When Lindsey Shifley found out that her 6-year-old daughter Abbie was having troubles in school, she felt lost and wanted to do something. That something turned out to be changing the food Lindsey served Abbie and her brother, clearing out processed sugar, non-organic ingredients, gluten and dairy. The change was so dramatic that even Shifley herself was taken aback. After less than 2 weeks of healthy eating, Abbie was showing signs of catching up in school and was suffering from fewer episodes of inattention.
Now, less than a year after the initial cupboard purge, Shifley – a Chicago resident – is taking her success on the road. She documented her struggles with transforming her kids’ diets on a blog that attracted attention of one of the biggest healthy eating crusaders, chef Jamie Oliver. Shifley is now a food ambassador for Oliver’s Food Revolution.
“We’ve managed to gather a little army of ambassadors, which gets bigger every year,” says Oliver, who founded a charity and hosted a television series to educate people about healthier eating. “It’s simply a way of connecting people throughout the world who care and want to make a difference.”
By becoming a food ambassador, Shifley launched a crusade to change food in her district.
“The realization that Abbie could not eat the school food anymore is how I stumbled upon Jamie Oliver’s Food Revolution website in the first place,” Shifley says. “I realized the potential for more Abbies out there who would benefit.”
What forced Shifley’s hand was the fact that if Abbie didn’t turn around her academic performance, medication would have been the most likely next step – something Shifley just didn’t want. And in this, she is hardly alone. Many parents with kids who are struggling in school are looking at options that don’t involve a doctor’s prescription pad. Food presents a very tempting alternative.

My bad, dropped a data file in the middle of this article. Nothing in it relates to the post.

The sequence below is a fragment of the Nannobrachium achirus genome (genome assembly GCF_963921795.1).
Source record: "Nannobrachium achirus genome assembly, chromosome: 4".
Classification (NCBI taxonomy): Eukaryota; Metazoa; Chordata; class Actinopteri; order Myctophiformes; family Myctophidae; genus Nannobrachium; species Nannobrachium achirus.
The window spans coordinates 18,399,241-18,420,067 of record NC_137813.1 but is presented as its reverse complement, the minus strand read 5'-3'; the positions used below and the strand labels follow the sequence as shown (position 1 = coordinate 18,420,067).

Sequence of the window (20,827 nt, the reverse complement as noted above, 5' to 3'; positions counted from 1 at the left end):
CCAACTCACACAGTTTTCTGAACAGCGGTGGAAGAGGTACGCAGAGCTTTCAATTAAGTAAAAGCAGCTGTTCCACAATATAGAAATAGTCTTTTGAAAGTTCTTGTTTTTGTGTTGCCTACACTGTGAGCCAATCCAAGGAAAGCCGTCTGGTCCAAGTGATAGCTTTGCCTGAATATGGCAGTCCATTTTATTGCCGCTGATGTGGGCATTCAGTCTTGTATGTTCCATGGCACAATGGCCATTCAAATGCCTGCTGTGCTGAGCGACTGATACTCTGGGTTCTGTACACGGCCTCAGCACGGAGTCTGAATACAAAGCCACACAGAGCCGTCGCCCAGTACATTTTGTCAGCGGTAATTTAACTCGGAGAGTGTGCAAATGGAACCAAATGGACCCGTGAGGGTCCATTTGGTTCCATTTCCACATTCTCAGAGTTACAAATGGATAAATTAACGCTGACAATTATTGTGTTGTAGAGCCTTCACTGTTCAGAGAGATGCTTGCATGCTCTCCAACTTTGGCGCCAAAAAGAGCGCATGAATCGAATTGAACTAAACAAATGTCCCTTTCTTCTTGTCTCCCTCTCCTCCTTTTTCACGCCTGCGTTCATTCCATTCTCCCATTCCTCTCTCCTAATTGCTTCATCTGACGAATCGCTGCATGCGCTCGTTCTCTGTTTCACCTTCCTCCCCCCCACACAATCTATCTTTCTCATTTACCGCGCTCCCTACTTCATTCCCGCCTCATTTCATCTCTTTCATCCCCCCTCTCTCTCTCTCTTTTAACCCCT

Recent studies have shown these parents might be on to something. A meta-analysis of 34 studies that appeared in the Journal of American Academy of Child and Adolescent Psychiatry in 2012 found that restricting processed foods with artificial colors and preservatives improved ADHD symptoms in some cases.
“We found that restriction diets did seem to provide a benefit, although the effect was smaller than that achieved by medication,” says Joel Nigg, co-author of the study and professor of psychiatry at Oregon Health & Science University in Portland. “I think it re-opens the importance of conducting research on the role of diet and nutrition in children’s behavioral development.”
Even if the studies haven’t yet shown a definitive food-behavior link, keeping kids away from sugar and processed foods is largely agreed to be a good idea. More whole grains and fewer sweets keep kids on a more even keel and help them avoid the dreaded sugar highs that leave children tired, unfocused and cranky. The US government has increased attention and resources on the school lunch diet to help combat the problem.
School lunches also play a pivotal role in the health of children.
At the beginning of the 2012/2013 school year, the U.S. Department of Agriculture required all schools participating in the National School Lunch Program to offer fruits and vegetables daily, increase whole grain foods, offer fat-free and low-fat milk and reduce calories, saturated fat, trans fat and sodium.
“The new meal requirements mark the first major changes in school meals in more than a decade and will help raise a healthier generation of kids,” says USDA undersecretary Kevin Concannon.